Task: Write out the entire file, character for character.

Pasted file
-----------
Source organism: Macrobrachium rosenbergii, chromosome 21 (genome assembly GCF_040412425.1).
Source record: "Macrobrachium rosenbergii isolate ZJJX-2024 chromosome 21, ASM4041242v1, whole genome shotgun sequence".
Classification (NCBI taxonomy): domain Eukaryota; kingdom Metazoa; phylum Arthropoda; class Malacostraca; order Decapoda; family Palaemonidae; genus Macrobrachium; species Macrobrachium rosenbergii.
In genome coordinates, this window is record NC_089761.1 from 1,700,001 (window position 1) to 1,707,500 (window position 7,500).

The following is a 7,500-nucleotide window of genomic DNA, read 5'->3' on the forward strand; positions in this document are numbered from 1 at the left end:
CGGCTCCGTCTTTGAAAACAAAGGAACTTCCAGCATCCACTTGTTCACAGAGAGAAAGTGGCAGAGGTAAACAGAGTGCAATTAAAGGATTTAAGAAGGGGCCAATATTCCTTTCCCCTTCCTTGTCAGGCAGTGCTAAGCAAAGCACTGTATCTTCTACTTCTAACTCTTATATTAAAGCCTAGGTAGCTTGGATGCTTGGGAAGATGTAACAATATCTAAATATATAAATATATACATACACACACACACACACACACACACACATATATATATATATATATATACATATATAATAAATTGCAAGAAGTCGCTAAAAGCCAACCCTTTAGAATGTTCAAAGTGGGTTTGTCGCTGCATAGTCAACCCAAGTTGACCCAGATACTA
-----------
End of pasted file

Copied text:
Source organism: Macrobrachium rosenbergii, chromosome 21 (genome assembly GCF_040412425.1).
Source record: "Macrobrachium rosenbergii isolate ZJJX-2024 chromosome 21, ASM4041242v1, whole genome shotgun sequence".
Classification (NCBI taxonomy): domain Eukaryota; kingdom Metazoa; phylum Arthropoda; class Malacostraca; order Decapoda; family Palaemonidae; genus Macrobrachium; species Macrobrachium rosenbergii.
In genome coordinates, this window is record NC_089761.1 from 1,700,001 (window position 1) to 1,707,500 (window position 7,500).

The following is a 7,500-nucleotide window of genomic DNA, read 5'->3' on the forward strand; positions in this document are numbered from 1 at the left end:
CGGCTCCGTCTTTGAAAACAAAGGAACTTCCAGCATCCACTTGTTCACAGAGAGAAAGTGGCAGAGGTAAACAGAGTGCAATTAAAGGATTTAAGAAGGGGCCAATATTCCTTTCCCCTTCCTTGTCAGGCAGTGCTAAGCAAAGCACTGTATCTTCTACTTCTAACTCTTATATTAAAGCCTAGGTAGCTTGGATGCTTGGGAAGATGTAACAATATCTAAATATATAAATATATACATACACACACACACACACACACACACACATATATATATATATATATATACATATATAATAAATTGCAAGAAGTCGCTAAAAGCCAACCCTTTAGAATGTTCAAAGTGGGTTTGTCGCTGCATAGTCAACCCAAGTTGACCCAGATACTA